With record numbers of qualified veterinarians leaving practice over recent years, and a sharp reduction in those joining the profession, the U.K. is facing a severe shortage of veterinary professionals.

As a result, animal welfare and food safety could be put at risk, the Food Standards Agency (FSA) warns. It says that veterinarians play a vital role in the delivery of official controls. 

Among the key factors leading to a shortage of veterinarians identified by FSA are the coronavirus (COVID-19) pandemic, the U.K.’s leaving the European Union (Brexit), rising demand for Export Health Certification, and the growth in pet ownership.

So far, the FSA says it has been able to carry out the necessary official controls.

However, without sufficient qualified and trained official vets, slaughterhouses will not be able to operate, it says. That could damage the nation’s meat industry, which is worth GBP9 billion (US$10.2 billion).

“We are working with partners to find solutions to what is a systemic resourcing issue so that the FSA can continue to provide a reliable service to industry and uphold food safety, protect animal health and welfare, and enable businesses to sell food domestically and abroad,” said Junior Johnson, FSA’s director of operations.

In order to identify solutions, FSA is seeking feedback from abattoirs and primary processing facilities on changes it is proposing to overcome these challenges. 

Committee highlights shortage of official vets

FSA’s latest proposals followed shortly after the Public Accounts Committee highlighted the shortage of vets to monitor animal welfare and food safety in U.K. slaughterhouses. Findings were published in a recent report titled “Regulating after EU Exit.” 

Main role of the Public Accounts Committee is to examine value for money of Government projects, programs, and service delivery. In doing so, it holds government officials to account for the economy, efficiency, and effectiveness of public spending.

According to Committee Chair, Dame Meg Hillier, the nation's businesses are still being impacted, and consumers put at risk six years after the vote that took the U.K. out of the EU.

She blamed the situation on poor preparation and planning by the government and the realities of global politics. These aspects, she said, have led to a failure to achieve trade agreements, as well as repeated delays in implementing a new import regime in order to replace the trading arrangements previously in place through EU membership. 

In response to announcements of planned headcount reduction of up to 40% across government, Dame Meg warned that changes to legislation will be required so that regulatory models are sustainable.


Meat processors struggle to recruit workers

Labor shortages at slaughterhouses and processing plants also include other skilled workers, according to the British Meat Processors Association (BMPA).

Earlier this month at the Conservatory Party annual conference, Home Secretary Suella Braverman called for UK industries to train their own workers from the local population.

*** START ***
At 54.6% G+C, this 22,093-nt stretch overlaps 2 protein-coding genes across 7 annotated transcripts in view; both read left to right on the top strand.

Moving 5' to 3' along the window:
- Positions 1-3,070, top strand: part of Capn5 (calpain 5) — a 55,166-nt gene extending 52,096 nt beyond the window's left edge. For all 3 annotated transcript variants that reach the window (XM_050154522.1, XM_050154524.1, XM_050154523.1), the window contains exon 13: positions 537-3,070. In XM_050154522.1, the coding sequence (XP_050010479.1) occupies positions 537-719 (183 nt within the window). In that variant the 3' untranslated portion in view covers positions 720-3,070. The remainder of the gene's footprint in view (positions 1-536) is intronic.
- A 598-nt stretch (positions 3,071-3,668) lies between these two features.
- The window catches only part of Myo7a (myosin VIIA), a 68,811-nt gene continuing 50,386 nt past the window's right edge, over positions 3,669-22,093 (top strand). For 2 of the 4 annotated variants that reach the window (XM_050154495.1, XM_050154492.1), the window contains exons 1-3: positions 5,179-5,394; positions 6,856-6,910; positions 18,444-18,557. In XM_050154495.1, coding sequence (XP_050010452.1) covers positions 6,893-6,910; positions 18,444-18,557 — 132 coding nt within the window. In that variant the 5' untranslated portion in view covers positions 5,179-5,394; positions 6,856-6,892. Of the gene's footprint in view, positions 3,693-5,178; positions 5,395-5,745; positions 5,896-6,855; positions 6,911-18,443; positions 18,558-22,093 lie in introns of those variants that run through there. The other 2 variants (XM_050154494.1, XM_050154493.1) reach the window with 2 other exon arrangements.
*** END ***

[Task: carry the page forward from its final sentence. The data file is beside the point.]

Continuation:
This is not a practical solution, according to the BMPA. It cited the low level of unemployment, particularly in rural areas, and the preference of many workers to obtain employment in other sectors. 

“If the government wants to nurture a robust and secure domestic food supply chain, they will need to accept that a proportion of vacancies will need to be filled by foreign workers who are prepared migrate to where the work is,” according to the BMPA.

Call for urgent action on medicine supply to Northern Ireland

At an event last week, risks ahead to animal health and public health were also highlighted for Northern Ireland.

These issues were blamed by president of the British Veterinary Association (BVA) Malcolm Morley on costly bureaucracy, the threat of onerous regulation, and border checks. These are rooted in Northern Ireland’s unique position under the regulatory systems of both the EU and the U.K.

As a result of post-Brexit regulation, Northern Ireland vets are facing shortages of veterinary medicines, he said.

According to Morley, the Northern Ireland Protocol proposes that each batch of medicines entering the territory will need to be tested by the marketing authorization holder. The holder will have to be based either in Northern Ireland or the EU. 

Currently in place is a grace period, which postponed this requirement. However, this period ends at the close of this year. 

With no solution yet in sight, Northern Ireland faces the prospect of losing around half of the products currently available for farm animals and pets, said Morley. 

Looking ahead, Morley warned it is possible that medicine companies will opt not to go to the effort and expense of registering new products in Northern Ireland. 

In July, Northern Ireland Agriculture Minister Edwin Poots, farmers and veterinary organizations were already calling on the U.K. and EU to resolve the issues over the future supply of veterinary medicines to Northern Ireland.